Bullet Coach Dick Motta advised fans yesterday who are starting to stay away from Capital Centre in large numbers "not to give up on this team too soon."

Motta, whose club has lost six of its last eight Centre appearances, including the last four, said, "Everyone would be wrong to write this season off before it is over.

"Sure, we have problems. But this is the type of team that can suddenly do very, very well. It's shown that pattern all season and there is no reason to expect them to change now."

As for his own job security, Motta, who has one year remaining on a three-year contract, said he has "received no pressure from the front office. I've put pressure on myself.

"You expect people closest to the situation to understand what is going on. Outsiders who don't really know don't count anyway.

"If they (the front office) didn't like what happened at the New York game (attendance: 7,163), then they have some postseason decisions to make. If I had any mystical power, the first thing I would do would be to make everyone healthy. Then we'd find out how good we are."

At one point earlier in the year, the Bullets thought they were headed toward a record attendance total. But only one of the last eight crowds has been larger than 9,492 and team officials admit the exception - 17,252 for Boston - was the result of John Havlicek's farewell appearance here. And three of those last eight have been among the smallest nine gatherings of the season.

The more the Bullets stumble on the court and the smaller the crowds become, the more Motta realizes he is on the hot spot. "The coach is the most visible guy. He doesn't win games for you, but he can lose them," he said.

"This has been a very difficult year for all of us, me included. From day one in training camp, when Phil (Chenier) reported with the back problem, things haven't gone like you would have hoped."

"But when we came out of camp. I was convinced we had one of the best teams in the league. Now it's unfair to compare us to that team.We aren't the same. Injuries just haven't let us get into our rhythm."

That injury problem continued yesterday. Kevin Grevey was kneed in the thigh and could miss tonight's 8:05 game against Los Angeles at the Centre. No. 2 scorer Bob Dandridge, who has a sore groin muscle, a pulled hamstring and a strained neck, will not play in order to give his ailments time to heal. Mitch Kupchak will start in his place.

"When Kevin got kneed," said Motta, "you could see the looks on everyone's faces. 'Oh, no, here we go again.' I know I felt that way.

"If we have a problem, it might be that we expect something bad to happen. It's affected our confidence.

"The thing now is not to overreact, as a coach, a fan or a player. You go through five crises a year and they all need time to work out. That's what we need now: time."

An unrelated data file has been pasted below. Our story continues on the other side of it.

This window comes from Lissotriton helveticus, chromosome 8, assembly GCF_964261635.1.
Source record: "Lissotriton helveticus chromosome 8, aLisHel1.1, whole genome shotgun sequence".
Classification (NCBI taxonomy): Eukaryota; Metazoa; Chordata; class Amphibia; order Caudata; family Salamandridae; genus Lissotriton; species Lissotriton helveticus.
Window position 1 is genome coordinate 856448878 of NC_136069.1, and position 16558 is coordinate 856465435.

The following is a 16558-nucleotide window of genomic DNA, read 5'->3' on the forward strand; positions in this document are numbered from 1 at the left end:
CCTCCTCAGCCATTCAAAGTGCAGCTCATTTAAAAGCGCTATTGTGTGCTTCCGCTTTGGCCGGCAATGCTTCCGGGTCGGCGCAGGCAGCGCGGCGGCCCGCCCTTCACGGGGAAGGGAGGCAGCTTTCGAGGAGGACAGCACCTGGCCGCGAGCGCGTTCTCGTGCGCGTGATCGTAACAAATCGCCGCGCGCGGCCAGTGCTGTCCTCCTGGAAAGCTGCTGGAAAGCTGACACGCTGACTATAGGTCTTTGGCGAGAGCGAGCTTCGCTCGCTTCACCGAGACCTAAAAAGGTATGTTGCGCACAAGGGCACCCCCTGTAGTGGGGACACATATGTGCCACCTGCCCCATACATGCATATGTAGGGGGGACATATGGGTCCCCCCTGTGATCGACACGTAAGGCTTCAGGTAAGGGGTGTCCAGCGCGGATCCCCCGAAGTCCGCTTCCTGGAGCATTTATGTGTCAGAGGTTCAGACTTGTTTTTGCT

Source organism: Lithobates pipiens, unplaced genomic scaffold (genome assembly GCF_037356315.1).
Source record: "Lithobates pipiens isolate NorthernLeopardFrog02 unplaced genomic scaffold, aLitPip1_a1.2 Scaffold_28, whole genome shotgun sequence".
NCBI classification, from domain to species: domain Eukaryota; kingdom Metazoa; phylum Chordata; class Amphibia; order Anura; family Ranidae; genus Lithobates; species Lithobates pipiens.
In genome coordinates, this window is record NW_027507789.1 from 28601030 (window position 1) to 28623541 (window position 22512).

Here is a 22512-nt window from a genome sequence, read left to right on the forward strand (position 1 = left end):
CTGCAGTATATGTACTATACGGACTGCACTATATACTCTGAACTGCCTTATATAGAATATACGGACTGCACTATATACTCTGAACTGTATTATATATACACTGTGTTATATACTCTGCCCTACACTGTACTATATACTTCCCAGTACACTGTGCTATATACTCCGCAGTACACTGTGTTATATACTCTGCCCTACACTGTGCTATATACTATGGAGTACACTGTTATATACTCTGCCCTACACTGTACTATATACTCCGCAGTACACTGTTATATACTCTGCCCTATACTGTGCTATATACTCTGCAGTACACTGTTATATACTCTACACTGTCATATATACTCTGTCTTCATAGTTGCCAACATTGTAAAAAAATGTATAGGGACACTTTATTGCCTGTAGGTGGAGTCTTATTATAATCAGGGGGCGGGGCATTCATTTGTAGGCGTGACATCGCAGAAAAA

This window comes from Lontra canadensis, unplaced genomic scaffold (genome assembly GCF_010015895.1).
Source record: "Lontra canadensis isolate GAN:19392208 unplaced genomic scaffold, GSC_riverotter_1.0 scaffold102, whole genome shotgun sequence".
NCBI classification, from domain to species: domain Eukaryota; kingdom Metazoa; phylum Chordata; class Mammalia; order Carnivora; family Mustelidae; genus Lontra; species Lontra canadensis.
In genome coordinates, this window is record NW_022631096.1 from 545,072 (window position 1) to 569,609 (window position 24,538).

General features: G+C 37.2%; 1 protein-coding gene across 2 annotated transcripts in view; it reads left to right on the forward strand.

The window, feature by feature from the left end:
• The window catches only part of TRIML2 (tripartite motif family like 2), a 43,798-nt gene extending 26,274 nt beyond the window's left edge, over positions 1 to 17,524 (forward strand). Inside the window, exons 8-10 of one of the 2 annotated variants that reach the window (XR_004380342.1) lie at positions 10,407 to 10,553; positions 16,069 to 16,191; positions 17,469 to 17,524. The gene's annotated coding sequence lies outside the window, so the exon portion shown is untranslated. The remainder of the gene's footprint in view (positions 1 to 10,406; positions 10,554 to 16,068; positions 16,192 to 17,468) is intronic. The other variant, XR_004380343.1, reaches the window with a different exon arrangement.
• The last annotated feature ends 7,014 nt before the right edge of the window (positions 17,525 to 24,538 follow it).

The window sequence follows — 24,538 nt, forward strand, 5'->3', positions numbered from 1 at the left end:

But the Bullets don't have much time left if they are to salvage third place in the Eastern Conference. They are one game ahead of New York and two ahead of Cleveland and have contests left at Boston Thursday and at Philadelphia Saturday before finishing home against the 76ers Sunday.

Although the club has appeared sluggish and uninspired lately, Motta says he disagrees with "anyone who thinks we aren't hustling. We are responding in practice and I don't detect any internal problems. If we have any. I'm not aware of them.

"Maybe it looks like we're feeling sorry for ourselves. But I talk to the players and they all tell me we'd be okay if we could get everyone healthy at the same time.

"The way we've been playing is confusing. I'm sure people can't figure out why we can beat New Jersey and New York on their home courts but lose to them on ours a few days later. But if you try to explain, it sounds like excuses."

At the end of last season, his first with the club, Motta was criticized by then-Bullet guard Dave Bing, who said Motta had not received enough of the blame for the club's problems. This year, however, players have spoken out publicly more often when they were upset.

Motta acknowledged he had read from the players criticism but said he was pleased they are trying to get things solved.

"The players keep saying that little things are losing games for us. I agree We are being hurt on transition plays and we aren't taking advantage of our rebounding and running our fast break properly.

"But those are things you work out in practice and we never are healthy enough to run a full-scale practice. Our progress has been hindered. That's obvious."

Motta has tried to reach the players by a variety of means. He has chewed them out, he has lectured, he has counseled and he has left them alone. After 10 years in the league, however, he experts his men to get themselves ready for every game without outside help. With younger players, especially, that techinque doesn't always work.

"I can give them guidelines and plays," he said about his dealings with the players "but I can't throw a pass or shoot for them. They are on their own out there and they have to prepare themselves.

"I still want to win as badly as I ever have. I'm not panicking and I hope no one in this organization does.

"I just remember something Bobby (Dandridge) said the other day.He told me that before everyone got hurt, everyone was getting confident and we were blowing teams out. The other people were starting to fear us. That's what we are capable of doing, if everything was okay."